Little is known about the ecological impacts of displaced native and introduced microorganisms, although they are likely to be significant (Smith et al. 1999). Two of the small number of microorganisms where impacts have been found are cinnamon fungus (Phytophthora cinnamomi), root rot and frog Chytrid fungus. These water-borne pathogens are having significant impacts on many native species, which are being exacerbated by human activities that help to spread them, such as soil and water disturbance and trafficking of infected soil, mud or water by vehicles, walking shoes and camping equipment (Nadolny 1995; NPWS 2002a). Reappraisal of the threat to biodiversity from Phytophthora led to its recent listing as a key threatening process under the Threatened Species Conservation Act 1995 (McDougall & Summerell in press).

Exotic microorganisms that evade quarantine controls present significant risks, especially where they are known to have had an impact on Australian species overseas. For example, eucalypts grown as exotics in South America suffer from the very damaging pathogen guava rust.

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Introduced genes

Introduced species are able to exchange genetic material with local populations through natural processes. This can cause genetic 'pollution' in local populations, which alters natural patterns of genetic variability and potentially causes the loss of native species if hybrids replace them. Although the process occurs naturally, human intervention often speeds it up.

Genetic modification can provide benefits to the agricultural industry by increasing yields, decreasing growing costs, and increasing the quality of the produce. Although genetically modified crops have the potential to reduce some of the environmental impacts of agriculture, there is also the potential for these technologies to have a negative impact on the natural environment. Table 6.6 outlines some of the potential benefits and risks associated with crops developed in this way.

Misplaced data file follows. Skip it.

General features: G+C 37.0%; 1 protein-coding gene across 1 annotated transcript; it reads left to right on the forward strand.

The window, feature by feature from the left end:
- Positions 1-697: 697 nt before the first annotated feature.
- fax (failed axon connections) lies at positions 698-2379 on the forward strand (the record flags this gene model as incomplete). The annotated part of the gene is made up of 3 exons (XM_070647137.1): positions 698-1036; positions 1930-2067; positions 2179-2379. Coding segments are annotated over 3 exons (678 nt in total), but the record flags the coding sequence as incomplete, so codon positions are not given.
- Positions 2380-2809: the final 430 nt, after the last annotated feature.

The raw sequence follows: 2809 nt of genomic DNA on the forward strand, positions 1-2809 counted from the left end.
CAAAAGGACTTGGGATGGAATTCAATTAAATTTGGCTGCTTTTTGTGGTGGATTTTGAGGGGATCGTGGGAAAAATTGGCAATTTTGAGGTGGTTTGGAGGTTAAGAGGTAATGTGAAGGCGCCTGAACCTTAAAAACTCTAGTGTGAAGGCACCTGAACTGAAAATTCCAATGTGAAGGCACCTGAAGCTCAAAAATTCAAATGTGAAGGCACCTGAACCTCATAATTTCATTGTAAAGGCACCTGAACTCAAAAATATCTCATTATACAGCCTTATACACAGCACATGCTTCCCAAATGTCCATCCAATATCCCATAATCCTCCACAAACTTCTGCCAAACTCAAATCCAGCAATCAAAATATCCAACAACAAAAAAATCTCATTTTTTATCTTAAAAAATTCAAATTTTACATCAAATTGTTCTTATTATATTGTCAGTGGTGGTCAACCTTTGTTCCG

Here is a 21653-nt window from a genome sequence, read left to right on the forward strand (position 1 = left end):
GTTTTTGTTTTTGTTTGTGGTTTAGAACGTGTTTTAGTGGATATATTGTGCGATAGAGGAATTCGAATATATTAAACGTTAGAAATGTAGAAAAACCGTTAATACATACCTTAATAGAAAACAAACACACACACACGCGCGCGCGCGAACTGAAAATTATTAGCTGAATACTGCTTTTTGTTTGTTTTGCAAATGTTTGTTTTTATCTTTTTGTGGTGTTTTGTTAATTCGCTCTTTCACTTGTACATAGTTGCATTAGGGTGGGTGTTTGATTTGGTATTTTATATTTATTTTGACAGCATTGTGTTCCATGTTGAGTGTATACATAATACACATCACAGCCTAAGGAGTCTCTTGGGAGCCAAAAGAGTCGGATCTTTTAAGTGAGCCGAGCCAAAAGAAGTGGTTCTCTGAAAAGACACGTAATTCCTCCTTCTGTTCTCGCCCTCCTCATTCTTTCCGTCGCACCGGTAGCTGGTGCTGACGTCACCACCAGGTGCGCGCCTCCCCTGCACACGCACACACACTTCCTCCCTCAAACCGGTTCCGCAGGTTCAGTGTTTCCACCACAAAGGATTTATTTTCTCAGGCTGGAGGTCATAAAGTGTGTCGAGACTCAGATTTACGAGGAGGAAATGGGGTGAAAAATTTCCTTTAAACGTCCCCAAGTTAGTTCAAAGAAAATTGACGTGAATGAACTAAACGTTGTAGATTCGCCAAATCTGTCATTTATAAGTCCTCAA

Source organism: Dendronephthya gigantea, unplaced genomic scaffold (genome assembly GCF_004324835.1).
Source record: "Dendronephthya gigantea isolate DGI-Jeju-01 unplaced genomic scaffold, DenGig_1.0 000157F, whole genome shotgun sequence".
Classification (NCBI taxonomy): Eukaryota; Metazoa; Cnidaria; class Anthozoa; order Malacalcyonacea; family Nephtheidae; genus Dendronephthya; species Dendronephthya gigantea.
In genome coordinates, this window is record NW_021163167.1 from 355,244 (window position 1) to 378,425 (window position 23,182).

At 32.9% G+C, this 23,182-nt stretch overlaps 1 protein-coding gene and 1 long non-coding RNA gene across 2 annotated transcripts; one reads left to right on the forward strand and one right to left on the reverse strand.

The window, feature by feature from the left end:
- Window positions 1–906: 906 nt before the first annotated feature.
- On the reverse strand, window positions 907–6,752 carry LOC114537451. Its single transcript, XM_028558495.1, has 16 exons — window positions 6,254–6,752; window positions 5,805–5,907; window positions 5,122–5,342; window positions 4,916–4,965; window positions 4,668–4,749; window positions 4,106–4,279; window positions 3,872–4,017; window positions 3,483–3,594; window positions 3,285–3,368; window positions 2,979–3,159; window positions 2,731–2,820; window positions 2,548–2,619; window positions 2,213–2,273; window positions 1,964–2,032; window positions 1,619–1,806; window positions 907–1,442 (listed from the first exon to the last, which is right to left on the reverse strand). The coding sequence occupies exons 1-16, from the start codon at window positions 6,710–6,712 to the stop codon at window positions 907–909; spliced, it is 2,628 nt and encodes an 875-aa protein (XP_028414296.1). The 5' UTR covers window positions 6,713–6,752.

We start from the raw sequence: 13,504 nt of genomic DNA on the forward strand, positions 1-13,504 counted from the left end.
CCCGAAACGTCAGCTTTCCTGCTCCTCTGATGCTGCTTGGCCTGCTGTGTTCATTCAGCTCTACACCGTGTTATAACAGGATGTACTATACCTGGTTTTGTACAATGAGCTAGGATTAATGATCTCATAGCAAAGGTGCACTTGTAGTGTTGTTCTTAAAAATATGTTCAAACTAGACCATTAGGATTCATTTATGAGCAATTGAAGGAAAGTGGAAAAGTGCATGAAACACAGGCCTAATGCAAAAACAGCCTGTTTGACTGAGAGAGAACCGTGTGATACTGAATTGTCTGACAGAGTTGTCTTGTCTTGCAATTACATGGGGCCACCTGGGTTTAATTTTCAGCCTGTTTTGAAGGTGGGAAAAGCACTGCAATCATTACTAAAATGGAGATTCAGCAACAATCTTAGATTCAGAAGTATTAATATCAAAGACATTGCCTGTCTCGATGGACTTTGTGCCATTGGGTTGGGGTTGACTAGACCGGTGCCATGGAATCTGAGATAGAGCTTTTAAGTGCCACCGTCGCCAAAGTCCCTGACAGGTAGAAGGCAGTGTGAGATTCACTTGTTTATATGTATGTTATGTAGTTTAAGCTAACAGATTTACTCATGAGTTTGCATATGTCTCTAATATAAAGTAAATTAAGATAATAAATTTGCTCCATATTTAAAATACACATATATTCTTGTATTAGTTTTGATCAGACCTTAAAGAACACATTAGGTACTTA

Table 6.6: Potential benefits and risks associated with genetically modified crops

Potential benefits

Potential risks

A reduction of pesticide applications to crops engineered for resistance to insects and pathogens Retention of treated crops contributes to improved soil management, less soil erosion and minimum or no-till cultivation practices Less clearing of native vegetation through the production of crops engineered to grow in less hospitable environments, such as saline soil

Increased herbicide residues in water, soil and food from their wider use on herbicide-resistant crops Escape of genetically modified organisms into the natural environment Transfer of altered genes to non-target organisms through natural gene exchange processes, such as the transfer of herbicide tolerance to weeds Possible changes to the gut flora of wild herbivores

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Response to the issue

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Weed control

The NSW Noxious Weeds Act 1993 provides for the identification, classification and control of weed species considered noxious or a priority problem. To date, Weed Management Plans have been developed for parthenium weed, alligator weed, bitou bush, branched broomrape, hawkweeds, knapweeds, miconia, Mexican feather grass and cabomba. A draft strategy has also been prepared to control salvinia.